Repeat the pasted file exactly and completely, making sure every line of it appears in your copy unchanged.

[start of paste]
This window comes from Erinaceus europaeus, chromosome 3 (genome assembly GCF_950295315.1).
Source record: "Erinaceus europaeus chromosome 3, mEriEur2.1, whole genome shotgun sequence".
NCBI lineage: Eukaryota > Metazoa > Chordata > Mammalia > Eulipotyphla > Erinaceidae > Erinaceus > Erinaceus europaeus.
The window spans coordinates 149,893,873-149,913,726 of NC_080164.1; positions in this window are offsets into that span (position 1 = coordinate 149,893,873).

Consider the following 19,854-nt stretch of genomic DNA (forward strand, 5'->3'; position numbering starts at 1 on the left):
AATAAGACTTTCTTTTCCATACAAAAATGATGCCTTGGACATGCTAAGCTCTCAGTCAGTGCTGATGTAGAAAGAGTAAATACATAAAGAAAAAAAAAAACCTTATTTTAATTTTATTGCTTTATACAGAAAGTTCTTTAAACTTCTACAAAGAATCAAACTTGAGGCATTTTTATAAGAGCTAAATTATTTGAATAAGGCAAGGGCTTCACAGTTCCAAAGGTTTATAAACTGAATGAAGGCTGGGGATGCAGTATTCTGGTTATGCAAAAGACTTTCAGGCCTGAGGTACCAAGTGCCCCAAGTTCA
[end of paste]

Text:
This window comes from Erinaceus europaeus, chromosome 3 (genome assembly GCF_950295315.1).
Source record: "Erinaceus europaeus chromosome 3, mEriEur2.1, whole genome shotgun sequence".
NCBI lineage: Eukaryota > Metazoa > Chordata > Mammalia > Eulipotyphla > Erinaceidae > Erinaceus > Erinaceus europaeus.
The window spans coordinates 149,893,873-149,913,726 of NC_080164.1; positions in this window are offsets into that span (position 1 = coordinate 149,893,873).

Consider the following 19,854-nt stretch of genomic DNA (forward strand, 5'->3'; position numbering starts at 1 on the left):
AATAAGACTTTCTTTTCCATACAAAAATGATGCCTTGGACATGCTAAGCTCTCAGTCAGTGCTGATGTAGAAAGAGTAAATACATAAAGAAAAAAAAAAACCTTATTTTAATTTTATTGCTTTATACAGAAAGTTCTTTAAACTTCTACAAAGAATCAAACTTGAGGCATTTTTATAAGAGCTAAATTATTTGAATAAGGCAAGGGCTTCACAGTTCCAAAGGTTTATAAACTGAATGAAGGCTGGGGATGCAGTATTCTGGTTATGCAAAAGACTTTCAGGCCTGAGGTACCAAGTGCCCCAAGTTCA